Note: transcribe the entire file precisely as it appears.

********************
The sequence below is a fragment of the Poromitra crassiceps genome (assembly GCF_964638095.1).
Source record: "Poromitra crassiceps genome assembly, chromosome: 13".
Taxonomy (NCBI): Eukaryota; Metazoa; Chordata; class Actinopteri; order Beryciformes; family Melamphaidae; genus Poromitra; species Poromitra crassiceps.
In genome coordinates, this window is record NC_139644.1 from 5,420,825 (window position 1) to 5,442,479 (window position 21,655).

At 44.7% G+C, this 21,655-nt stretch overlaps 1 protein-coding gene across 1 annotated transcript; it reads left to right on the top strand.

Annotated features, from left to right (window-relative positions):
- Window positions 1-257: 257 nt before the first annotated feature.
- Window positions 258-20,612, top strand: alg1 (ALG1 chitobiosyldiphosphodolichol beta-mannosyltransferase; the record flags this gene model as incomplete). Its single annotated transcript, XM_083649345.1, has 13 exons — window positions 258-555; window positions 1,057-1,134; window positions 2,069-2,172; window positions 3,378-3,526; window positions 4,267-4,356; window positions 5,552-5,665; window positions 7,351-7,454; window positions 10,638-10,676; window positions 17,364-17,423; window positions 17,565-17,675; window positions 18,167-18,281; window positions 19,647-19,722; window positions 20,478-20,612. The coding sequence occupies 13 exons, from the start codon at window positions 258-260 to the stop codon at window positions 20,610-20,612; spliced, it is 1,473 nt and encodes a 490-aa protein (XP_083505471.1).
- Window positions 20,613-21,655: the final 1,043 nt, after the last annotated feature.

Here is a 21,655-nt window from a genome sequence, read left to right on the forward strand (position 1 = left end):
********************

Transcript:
The sequence below is a fragment of the Poromitra crassiceps genome (assembly GCF_964638095.1).
Source record: "Poromitra crassiceps genome assembly, chromosome: 13".
Taxonomy (NCBI): Eukaryota; Metazoa; Chordata; class Actinopteri; order Beryciformes; family Melamphaidae; genus Poromitra; species Poromitra crassiceps.
In genome coordinates, this window is record NC_139644.1 from 5,420,825 (window position 1) to 5,442,479 (window position 21,655).

At 44.7% G+C, this 21,655-nt stretch overlaps 1 protein-coding gene across 1 annotated transcript; it reads left to right on the top strand.

Annotated features, from left to right (window-relative positions):
- Window positions 1-257: 257 nt before the first annotated feature.
- Window positions 258-20,612, top strand: alg1 (ALG1 chitobiosyldiphosphodolichol beta-mannosyltransferase; the record flags this gene model as incomplete). Its single annotated transcript, XM_083649345.1, has 13 exons — window positions 258-555; window positions 1,057-1,134; window positions 2,069-2,172; window positions 3,378-3,526; window positions 4,267-4,356; window positions 5,552-5,665; window positions 7,351-7,454; window positions 10,638-10,676; window positions 17,364-17,423; window positions 17,565-17,675; window positions 18,167-18,281; window positions 19,647-19,722; window positions 20,478-20,612. The coding sequence occupies 13 exons, from the start codon at window positions 258-260 to the stop codon at window positions 20,610-20,612; spliced, it is 1,473 nt and encodes a 490-aa protein (XP_083505471.1).
- Window positions 20,613-21,655: the final 1,043 nt, after the last annotated feature.

Here is a 21,655-nt window from a genome sequence, read left to right on the forward strand (position 1 = left end):